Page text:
Veronica Hart’s titles, Torn and Taken, were strongly recommended. Even performer and director Hamilton Steel confessed his shared passion with his wife, also a performer and director, Kelly Fire, when viewing Taken. I shot this couple in a scene once, and anything that gets their attention is a great compliment to any director. I hope Veronica checks out Hamilton’s own words.

A couple of responses couldn’t resist the fun of suggesting two of the most extreme, and nasty directors known for their sexually degrading stuff; which was anything from Max Hardcore and Brandon Iron’s Swallow My Pride.

I would not have expected any of today’s producers to suggest any of their titles as being appropriate for most couples to share on Valentine’s day; fearing that it might scare off customers. But nevertheless, Jeff Mike from JM Productions suggested Jim Powersthirty-fifth volume of Perverted Stories. I guess if a series can make it to that high of a number of releases — then, why not? Whenever I run into Jim Powers, my first thoughts stir up the visions of “that blonde’s” head hanging up-side down, with her own saliva drooling down her face while her mouth is getting relentlessly fucked (a shot I stole at my first opportunity).

To suggest a porn title — especially the kind that’s popular today — as something suitable for sharing with your lover on Valentine’s Day somehow seems weird to me. In fact, I’ve often offered the opinion that perhaps anyone’s favorite porn would be whatever he or she keeps secret, and watched only when alone. It’s obvious to me now, that this is not a very popular concept.

Saint Valentine’s Day implies and reminds us to celebrate intimacy among couples. I can’t think of too many of my own titles that I could recommend, except perhaps one. But it only has one scene in it that’s both pornographic and with a special message of intimacy. Ironically, this scene got me into enough “trouble” with VCA, a few years ago, that Veronica Hart felt it necessary to wait for VCA’s owner, Russ Hampshire, to return from out of town to approve the content. Knowing Russ, I didn’t blame her.

It happened to be my favorite scene in True Hooker Stories, which was about a very tough guy (Tyce Bune) and a blind, paralyzed hooker (C.J. Bennett), with her “caretaker” played by Tina Tyler. I intentionally wrote in Tina’s character to allow the viewer to disapprove of Tyce’s character and the way he openly abuses and degrades CJ’s blind, crippled body. He begins with dragging her by her lifeless ankles across the bed and makes her blindly search for his cock with her mouth.

His attitude was that since he’s paying to fuck her, he can fuck her any way he wants to. Tina tells us that this is “bad business.”

Then after Tyce finally finishes her with the good old facial, he catches his breath and goes into the bathroom and gets a washcloth with warm water. Instead of using if on himself, he brings the washcloth back to CJ and very tenderly washes her face. He whispers to her that if she ever needs anything — whatever it is — to let him know. He lets her know that he will always be there for her. Before he leaves her, it becomes clear that this crippled, blind whore is the only person in his life that he can trust. That scene was my favorite, because it was about the meaning of intimacy. Intimacy is trust.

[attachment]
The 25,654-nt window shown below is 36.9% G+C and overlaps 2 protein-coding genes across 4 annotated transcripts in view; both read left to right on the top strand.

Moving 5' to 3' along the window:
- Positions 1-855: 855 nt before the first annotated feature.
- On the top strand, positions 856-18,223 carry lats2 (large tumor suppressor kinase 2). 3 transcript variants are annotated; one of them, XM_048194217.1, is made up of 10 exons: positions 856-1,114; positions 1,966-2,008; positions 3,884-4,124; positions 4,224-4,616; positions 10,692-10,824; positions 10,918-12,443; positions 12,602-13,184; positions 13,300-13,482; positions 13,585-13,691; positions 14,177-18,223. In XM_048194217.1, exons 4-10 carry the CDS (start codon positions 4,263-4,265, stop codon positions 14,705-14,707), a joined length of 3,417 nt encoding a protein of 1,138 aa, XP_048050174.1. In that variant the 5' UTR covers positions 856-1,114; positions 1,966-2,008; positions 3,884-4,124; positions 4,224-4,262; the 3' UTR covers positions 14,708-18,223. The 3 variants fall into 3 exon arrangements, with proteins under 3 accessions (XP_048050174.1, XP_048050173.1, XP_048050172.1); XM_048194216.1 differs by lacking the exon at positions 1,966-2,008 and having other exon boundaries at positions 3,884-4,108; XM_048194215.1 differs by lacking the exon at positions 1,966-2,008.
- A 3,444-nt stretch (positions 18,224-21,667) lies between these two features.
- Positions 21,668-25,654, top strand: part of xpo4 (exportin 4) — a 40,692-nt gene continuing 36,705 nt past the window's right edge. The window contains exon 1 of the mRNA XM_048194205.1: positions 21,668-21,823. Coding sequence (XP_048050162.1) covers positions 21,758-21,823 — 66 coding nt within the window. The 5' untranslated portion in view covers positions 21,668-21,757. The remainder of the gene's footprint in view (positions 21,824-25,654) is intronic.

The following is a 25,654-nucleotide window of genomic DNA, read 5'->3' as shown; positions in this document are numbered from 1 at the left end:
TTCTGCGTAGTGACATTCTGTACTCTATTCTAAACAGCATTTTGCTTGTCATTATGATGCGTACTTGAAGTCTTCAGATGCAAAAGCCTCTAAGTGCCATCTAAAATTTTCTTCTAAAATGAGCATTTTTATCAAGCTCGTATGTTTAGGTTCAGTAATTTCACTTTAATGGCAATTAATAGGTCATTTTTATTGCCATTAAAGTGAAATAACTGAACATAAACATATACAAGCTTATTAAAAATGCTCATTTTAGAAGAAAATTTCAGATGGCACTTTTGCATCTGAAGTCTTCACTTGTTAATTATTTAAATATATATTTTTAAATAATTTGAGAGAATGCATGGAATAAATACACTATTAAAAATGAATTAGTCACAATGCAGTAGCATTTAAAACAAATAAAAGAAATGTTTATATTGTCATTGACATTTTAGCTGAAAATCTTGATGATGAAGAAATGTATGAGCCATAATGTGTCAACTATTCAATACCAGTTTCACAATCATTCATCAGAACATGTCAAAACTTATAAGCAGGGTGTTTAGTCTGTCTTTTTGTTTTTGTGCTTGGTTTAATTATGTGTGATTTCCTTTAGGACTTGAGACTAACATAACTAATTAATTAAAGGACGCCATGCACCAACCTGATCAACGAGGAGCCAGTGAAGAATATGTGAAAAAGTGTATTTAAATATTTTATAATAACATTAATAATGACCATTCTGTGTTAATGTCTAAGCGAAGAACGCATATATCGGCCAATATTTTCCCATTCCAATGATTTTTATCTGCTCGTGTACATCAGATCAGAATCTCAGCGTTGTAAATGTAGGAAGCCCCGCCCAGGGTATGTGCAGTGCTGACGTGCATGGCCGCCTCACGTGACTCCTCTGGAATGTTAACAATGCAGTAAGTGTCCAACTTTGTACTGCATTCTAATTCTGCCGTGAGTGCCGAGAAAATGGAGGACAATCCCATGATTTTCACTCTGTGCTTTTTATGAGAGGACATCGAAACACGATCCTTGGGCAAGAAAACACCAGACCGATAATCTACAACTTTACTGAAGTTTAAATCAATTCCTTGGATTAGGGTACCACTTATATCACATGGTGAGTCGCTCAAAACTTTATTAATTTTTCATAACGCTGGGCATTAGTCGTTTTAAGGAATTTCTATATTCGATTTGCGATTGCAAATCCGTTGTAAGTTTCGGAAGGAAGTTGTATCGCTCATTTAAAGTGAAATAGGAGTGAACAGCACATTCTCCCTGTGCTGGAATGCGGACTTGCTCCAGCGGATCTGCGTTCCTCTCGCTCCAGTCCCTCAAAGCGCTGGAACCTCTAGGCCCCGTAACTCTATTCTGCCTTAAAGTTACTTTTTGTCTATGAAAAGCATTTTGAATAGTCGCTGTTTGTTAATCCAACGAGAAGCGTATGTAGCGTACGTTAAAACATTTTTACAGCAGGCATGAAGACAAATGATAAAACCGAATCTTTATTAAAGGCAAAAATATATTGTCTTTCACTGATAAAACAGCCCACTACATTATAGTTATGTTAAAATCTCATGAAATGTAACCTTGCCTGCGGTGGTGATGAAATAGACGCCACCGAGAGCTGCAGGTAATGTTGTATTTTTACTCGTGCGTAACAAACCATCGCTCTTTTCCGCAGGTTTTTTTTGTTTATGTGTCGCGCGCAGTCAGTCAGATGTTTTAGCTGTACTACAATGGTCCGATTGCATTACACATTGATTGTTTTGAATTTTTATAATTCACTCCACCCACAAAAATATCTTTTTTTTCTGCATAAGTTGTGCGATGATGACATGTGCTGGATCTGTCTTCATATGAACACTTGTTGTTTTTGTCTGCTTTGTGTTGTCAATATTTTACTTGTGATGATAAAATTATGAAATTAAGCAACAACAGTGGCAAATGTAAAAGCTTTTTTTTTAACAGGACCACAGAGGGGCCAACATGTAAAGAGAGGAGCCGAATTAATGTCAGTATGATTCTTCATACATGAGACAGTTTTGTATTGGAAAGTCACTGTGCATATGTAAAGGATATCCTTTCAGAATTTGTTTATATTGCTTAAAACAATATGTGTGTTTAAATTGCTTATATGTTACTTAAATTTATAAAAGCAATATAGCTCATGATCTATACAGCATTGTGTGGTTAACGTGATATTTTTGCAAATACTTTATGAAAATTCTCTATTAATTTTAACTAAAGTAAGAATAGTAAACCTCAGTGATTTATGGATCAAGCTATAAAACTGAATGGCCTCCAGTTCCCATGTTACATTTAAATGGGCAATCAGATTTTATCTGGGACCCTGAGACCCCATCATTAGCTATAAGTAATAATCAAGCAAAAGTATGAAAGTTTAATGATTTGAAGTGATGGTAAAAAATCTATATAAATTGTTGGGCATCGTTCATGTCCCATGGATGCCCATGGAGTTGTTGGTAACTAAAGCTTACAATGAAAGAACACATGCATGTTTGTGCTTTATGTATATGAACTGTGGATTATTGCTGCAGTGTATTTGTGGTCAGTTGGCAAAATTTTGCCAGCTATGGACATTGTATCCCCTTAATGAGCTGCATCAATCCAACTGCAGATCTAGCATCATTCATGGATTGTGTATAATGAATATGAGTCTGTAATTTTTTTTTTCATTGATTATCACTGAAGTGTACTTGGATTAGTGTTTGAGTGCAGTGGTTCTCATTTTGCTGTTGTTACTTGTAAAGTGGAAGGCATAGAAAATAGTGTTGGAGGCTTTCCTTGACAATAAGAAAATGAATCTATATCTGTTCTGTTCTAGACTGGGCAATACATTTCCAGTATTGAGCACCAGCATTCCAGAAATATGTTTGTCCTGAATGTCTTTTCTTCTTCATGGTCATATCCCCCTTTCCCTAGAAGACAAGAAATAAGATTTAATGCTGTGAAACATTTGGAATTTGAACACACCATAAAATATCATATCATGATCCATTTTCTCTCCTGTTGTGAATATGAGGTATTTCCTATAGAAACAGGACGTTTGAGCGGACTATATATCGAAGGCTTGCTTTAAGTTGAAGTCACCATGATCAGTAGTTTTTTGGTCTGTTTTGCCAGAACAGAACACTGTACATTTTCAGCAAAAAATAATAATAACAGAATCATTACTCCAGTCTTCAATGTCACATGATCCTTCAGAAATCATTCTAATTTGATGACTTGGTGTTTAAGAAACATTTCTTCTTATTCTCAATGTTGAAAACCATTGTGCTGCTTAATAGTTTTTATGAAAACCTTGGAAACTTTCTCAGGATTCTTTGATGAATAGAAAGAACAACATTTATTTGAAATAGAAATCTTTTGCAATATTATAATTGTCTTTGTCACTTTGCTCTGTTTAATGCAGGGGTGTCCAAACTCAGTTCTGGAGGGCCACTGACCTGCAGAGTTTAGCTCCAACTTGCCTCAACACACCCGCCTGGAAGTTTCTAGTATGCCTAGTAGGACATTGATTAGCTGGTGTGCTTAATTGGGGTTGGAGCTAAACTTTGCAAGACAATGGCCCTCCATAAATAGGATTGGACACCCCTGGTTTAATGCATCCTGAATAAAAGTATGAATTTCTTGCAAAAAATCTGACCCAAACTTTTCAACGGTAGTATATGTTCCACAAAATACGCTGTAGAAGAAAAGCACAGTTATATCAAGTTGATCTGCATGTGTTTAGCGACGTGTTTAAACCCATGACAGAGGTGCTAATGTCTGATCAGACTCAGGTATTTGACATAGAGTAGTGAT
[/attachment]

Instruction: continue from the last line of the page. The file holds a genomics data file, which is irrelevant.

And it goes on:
For Valentine’s Day, don’t come home without it.

Kickstarter: american ecstasy

Just want to throw a plug out there for a Kickstarter project we’ve donated to because it’s something that we, as classic porn fans, are pretty excited about.

Barbara Nitke was a stills photographer on porn sets in NYC back in the 1980s.  Now, thirty years on, she’s compiling some of her photos into a book. She needs to self-publish because the big publishers don’t want to touch a book that can only be bought by people over 18.  So, she’s using Kickstarter to fund the project.

She describes her book as:

American Ecstasy is my memoir of those roller coaster days.  I shot the pictures in this book while working as a stills person on 300 hardcore porn shoots in New York over the course of twelve years.  My images reveal the contradictions inherent in the business ” great beauty, tinged with sadness, punctuated by surreal silliness.  I loved ironic moments when, in the middle of an orgy, they’d have to cut to put more film in the camera.  Everybody would yawn and look at their watch, hoping against hope there would be something decent for lunch.

As of now, she’s 2/3s of the way there, but she needs the last $8,000 to reach her goal and get the thing published, and I for one can’t wait to see the book.

Porn producer and performer Rick Savage send an email around in support of the project which said of the photos: “This set of photos gives you a beautiful and profound look at the people who worked in that world.  I absolutely cannot say enough about these photos and how easily and magically they touched me.

You can see a sample of her work here: http://barbaranitke.com/americanecstacy.html and in the Kickstarter video over at the American Ecstasy page.  (My favorite is of Henri Pachard, on the set of Passion Chain (1987), giving direction to Nina Hartley as she’s sitting on Damien Cashmere‘s face. Priceless.)

You can donate as little as a dollar and from there, the only limit to your generosity is your own.  You get rewards depending on how much you can donate to the project and for a minimum of $50, you’ll get a copy of the book.  Under $50 and you’ll get a small print of one of the photos; over $50 and you’ll get the book plus some other swag.

She’s also got a Facebook Event page set up for the project and those interested in finding out more about it…